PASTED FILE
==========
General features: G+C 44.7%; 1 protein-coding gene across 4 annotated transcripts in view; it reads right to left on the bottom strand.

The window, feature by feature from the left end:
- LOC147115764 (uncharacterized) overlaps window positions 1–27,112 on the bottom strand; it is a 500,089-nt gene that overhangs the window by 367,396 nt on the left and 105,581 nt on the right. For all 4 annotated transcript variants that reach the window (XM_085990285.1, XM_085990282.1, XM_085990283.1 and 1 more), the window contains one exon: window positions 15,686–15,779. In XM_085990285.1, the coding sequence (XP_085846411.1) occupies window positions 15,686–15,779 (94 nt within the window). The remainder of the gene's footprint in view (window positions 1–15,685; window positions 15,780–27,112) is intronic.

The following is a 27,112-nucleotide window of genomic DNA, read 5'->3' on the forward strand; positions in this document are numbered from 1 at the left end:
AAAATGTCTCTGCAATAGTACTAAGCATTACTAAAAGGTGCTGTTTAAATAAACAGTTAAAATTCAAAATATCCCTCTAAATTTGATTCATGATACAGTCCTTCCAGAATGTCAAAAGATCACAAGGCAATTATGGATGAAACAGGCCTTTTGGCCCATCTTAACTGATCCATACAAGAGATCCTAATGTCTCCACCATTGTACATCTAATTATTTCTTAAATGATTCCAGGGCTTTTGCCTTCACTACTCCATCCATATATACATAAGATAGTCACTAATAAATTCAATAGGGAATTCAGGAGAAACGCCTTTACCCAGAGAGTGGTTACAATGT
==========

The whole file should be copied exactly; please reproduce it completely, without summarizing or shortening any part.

General features: G+C 44.7%; 1 protein-coding gene across 4 annotated transcripts in view; it reads right to left on the bottom strand.

The window, feature by feature from the left end:
- LOC147115764 (uncharacterized) overlaps window positions 1–27,112 on the bottom strand; it is a 500,089-nt gene that overhangs the window by 367,396 nt on the left and 105,581 nt on the right. For all 4 annotated transcript variants that reach the window (XM_085990285.1, XM_085990282.1, XM_085990283.1 and 1 more), the window contains one exon: window positions 15,686–15,779. In XM_085990285.1, the coding sequence (XP_085846411.1) occupies window positions 15,686–15,779 (94 nt within the window). The remainder of the gene's footprint in view (window positions 1–15,685; window positions 15,780–27,112) is intronic.

The following is a 27,112-nucleotide window of genomic DNA, read 5'->3' on the forward strand; positions in this document are numbered from 1 at the left end:
AAAATGTCTCTGCAATAGTACTAAGCATTACTAAAAGGTGCTGTTTAAATAAACAGTTAAAATTCAAAATATCCCTCTAAATTTGATTCATGATACAGTCCTTCCAGAATGTCAAAAGATCACAAGGCAATTATGGATGAAACAGGCCTTTTGGCCCATCTTAACTGATCCATACAAGAGATCCTAATGTCTCCACCATTGTACATCTAATTATTTCTTAAATGATTCCAGGGCTTTTGCCTTCACTACTCCATCCATATATACATAAGATAGTCACTAATAAATTCAATAGGGAATTCAGGAGAAACGCCTTTACCCAGAGAGTGGTTACAATGT